Steve's Herpetological Blog

An insight into the life of Steve, his research and the many books he reads

#StevesLibrary

#StevesLibrary: Buzz

Buzz is one of the many books that I’m thankful to have received from you my readers, for my birthday. I’m slowly catching up with reading and reviewing all of the books that were bought from my Amazon Wish List. Buzz is a celebration of bees, those furry insects that we depend on so much but often forget about. They’re responsible for pollinating the fruits and vegetables we depend on (that aren’t wind pollinated) and the vibrant array of flowers have evolved to catch their eye (generally speaking). Bees evolved from wasps sometime during the Cretaceous alongside the first flowering plants. Now approximately 90% of plants require a pollinator such as bees.

The domesticated honey bee (Apis mellifera) has captured the human imagination ever since the first days of civilisation. They’ve been the basis of gods, myths and our love affair with honey. However bees are currently facing hard times with declines being caused by factors such as colony collapse disorder. It’s not just our domesticated bees that are in trouble, their wild counterparts are also suffering from the effects of pesticides, habitat loss and climate change. Buzz succinctly summarises the evolution of bees, their natural history and their importance.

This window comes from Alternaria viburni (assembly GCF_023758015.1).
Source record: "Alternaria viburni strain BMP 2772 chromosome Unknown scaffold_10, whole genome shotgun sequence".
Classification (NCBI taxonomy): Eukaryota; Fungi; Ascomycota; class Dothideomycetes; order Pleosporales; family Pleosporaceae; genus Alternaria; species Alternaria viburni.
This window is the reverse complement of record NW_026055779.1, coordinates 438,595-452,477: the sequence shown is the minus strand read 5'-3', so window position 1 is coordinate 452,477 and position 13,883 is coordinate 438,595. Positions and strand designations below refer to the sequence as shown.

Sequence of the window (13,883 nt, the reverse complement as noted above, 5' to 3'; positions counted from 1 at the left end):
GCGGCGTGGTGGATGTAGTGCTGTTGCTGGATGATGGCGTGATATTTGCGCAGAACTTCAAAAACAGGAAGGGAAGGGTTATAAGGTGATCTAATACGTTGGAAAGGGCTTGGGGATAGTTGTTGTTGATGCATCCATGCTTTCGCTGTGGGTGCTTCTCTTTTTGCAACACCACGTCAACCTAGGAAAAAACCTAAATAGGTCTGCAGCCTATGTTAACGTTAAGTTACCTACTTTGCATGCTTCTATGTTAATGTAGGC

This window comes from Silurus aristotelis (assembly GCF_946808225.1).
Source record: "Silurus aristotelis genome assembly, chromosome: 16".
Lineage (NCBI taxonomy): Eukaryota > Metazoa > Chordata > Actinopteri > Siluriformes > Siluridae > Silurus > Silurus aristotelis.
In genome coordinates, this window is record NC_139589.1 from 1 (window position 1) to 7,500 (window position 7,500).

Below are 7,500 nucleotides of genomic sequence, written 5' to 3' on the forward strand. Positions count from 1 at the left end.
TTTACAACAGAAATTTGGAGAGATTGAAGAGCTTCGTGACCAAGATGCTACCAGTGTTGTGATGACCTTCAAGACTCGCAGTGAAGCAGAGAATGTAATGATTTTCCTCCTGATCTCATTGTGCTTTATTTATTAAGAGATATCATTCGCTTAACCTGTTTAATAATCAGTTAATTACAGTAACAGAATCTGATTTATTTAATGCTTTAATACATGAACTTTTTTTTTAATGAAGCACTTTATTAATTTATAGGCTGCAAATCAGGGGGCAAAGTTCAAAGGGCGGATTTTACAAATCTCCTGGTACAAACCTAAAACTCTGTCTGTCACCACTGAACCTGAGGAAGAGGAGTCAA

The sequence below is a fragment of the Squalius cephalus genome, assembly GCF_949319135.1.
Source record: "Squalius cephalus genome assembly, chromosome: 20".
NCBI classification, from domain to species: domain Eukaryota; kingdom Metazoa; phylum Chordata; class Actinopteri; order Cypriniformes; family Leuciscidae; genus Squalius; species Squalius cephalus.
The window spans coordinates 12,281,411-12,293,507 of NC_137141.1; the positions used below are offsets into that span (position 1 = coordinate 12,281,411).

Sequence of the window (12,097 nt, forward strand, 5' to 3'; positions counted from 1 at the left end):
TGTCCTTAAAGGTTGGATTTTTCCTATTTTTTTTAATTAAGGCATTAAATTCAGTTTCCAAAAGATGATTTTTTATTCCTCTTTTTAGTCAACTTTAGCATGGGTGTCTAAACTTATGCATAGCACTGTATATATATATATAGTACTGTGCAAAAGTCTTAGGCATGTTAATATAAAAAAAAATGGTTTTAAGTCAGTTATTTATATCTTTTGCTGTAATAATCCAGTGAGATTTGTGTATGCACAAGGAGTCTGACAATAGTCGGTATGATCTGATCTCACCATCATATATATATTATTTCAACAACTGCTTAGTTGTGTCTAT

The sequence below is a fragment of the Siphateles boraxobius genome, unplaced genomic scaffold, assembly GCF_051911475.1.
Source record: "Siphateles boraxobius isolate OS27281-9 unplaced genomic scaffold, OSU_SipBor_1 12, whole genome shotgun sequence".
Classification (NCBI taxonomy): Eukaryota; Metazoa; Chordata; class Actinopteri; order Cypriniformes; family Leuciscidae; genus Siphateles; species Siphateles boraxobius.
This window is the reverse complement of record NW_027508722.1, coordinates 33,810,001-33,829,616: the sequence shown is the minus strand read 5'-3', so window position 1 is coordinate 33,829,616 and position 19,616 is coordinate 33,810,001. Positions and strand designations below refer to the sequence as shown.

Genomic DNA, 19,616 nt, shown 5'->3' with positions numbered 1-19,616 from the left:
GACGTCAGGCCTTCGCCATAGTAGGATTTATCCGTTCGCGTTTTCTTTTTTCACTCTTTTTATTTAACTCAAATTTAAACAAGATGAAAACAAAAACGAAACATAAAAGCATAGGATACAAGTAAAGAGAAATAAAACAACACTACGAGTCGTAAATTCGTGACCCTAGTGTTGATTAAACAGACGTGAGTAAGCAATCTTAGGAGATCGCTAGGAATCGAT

There are a number of books out there about bees, but Buzz is the one that I would recommend to anyone who want’s a quick but concise read. Buzz is only 216 pages long, which makes a very quick read. However Hanson doesn’t scrimp on the quality, it’s great to see the usually unnoticed bees given the limelight. Anyone who has spent any time in the wild will be able to tell you that insect numbers have fallen compared to 20 years ago, especially in urban areas. Their loss is one of the warning signs of the ecological disaster that is currently ongoing, however if we lose bees altogether it will be far more noticeable in comparison to say if we lost all of the butterflies (for example).

Buzz is a highly enjoyable read, it’s readily accessible and focusses on a group of animals which are often neglected by conservationists and the public. Therefore to me, it ticks all of the boxes. Hopefully you’ll enjoy it as much as I did!

If you liked this post and enjoy reading this blog, please consider supporting me on Patreon where you will also gain access to exclusive content.

LEAVE A RESPONSE

Your email address will not be published.